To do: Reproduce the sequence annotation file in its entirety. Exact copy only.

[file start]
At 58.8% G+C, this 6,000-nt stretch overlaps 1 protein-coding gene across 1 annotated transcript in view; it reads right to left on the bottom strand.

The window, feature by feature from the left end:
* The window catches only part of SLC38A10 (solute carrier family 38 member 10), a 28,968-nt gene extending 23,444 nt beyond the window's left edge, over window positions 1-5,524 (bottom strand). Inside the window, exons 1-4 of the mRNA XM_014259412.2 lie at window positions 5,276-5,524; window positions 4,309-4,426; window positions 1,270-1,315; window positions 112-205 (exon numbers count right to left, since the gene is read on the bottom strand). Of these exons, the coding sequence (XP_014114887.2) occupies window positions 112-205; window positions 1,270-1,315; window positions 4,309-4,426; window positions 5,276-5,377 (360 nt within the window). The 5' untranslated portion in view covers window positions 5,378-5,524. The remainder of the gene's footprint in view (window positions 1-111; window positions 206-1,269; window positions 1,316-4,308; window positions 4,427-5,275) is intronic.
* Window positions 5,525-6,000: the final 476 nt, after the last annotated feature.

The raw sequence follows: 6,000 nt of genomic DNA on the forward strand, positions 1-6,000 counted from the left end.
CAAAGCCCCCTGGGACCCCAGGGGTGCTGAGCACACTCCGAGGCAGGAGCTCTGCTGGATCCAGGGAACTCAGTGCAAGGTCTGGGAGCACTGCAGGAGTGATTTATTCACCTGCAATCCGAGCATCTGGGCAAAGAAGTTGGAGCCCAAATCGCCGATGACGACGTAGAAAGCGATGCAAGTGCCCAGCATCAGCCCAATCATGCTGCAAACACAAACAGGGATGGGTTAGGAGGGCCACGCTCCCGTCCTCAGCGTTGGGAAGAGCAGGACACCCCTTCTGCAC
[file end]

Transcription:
At 58.8% G+C, this 6,000-nt stretch overlaps 1 protein-coding gene across 1 annotated transcript in view; it reads right to left on the bottom strand.

The window, feature by feature from the left end:
* The window catches only part of SLC38A10 (solute carrier family 38 member 10), a 28,968-nt gene extending 23,444 nt beyond the window's left edge, over window positions 1-5,524 (bottom strand). Inside the window, exons 1-4 of the mRNA XM_014259412.2 lie at window positions 5,276-5,524; window positions 4,309-4,426; window positions 1,270-1,315; window positions 112-205 (exon numbers count right to left, since the gene is read on the bottom strand). Of these exons, the coding sequence (XP_014114887.2) occupies window positions 112-205; window positions 1,270-1,315; window positions 4,309-4,426; window positions 5,276-5,377 (360 nt within the window). The 5' untranslated portion in view covers window positions 5,378-5,524. The remainder of the gene's footprint in view (window positions 1-111; window positions 206-1,269; window positions 1,316-4,308; window positions 4,427-5,275) is intronic.
* Window positions 5,525-6,000: the final 476 nt, after the last annotated feature.

The raw sequence follows: 6,000 nt of genomic DNA on the forward strand, positions 1-6,000 counted from the left end.
CAAAGCCCCCTGGGACCCCAGGGGTGCTGAGCACACTCCGAGGCAGGAGCTCTGCTGGATCCAGGGAACTCAGTGCAAGGTCTGGGAGCACTGCAGGAGTGATTTATTCACCTGCAATCCGAGCATCTGGGCAAAGAAGTTGGAGCCCAAATCGCCGATGACGACGTAGAAAGCGATGCAAGTGCCCAGCATCAGCCCAATCATGCTGCAAACACAAACAGGGATGGGTTAGGAGGGCCACGCTCCCGTCCTCAGCGTTGGGAAGAGCAGGACACCCCTTCTGCAC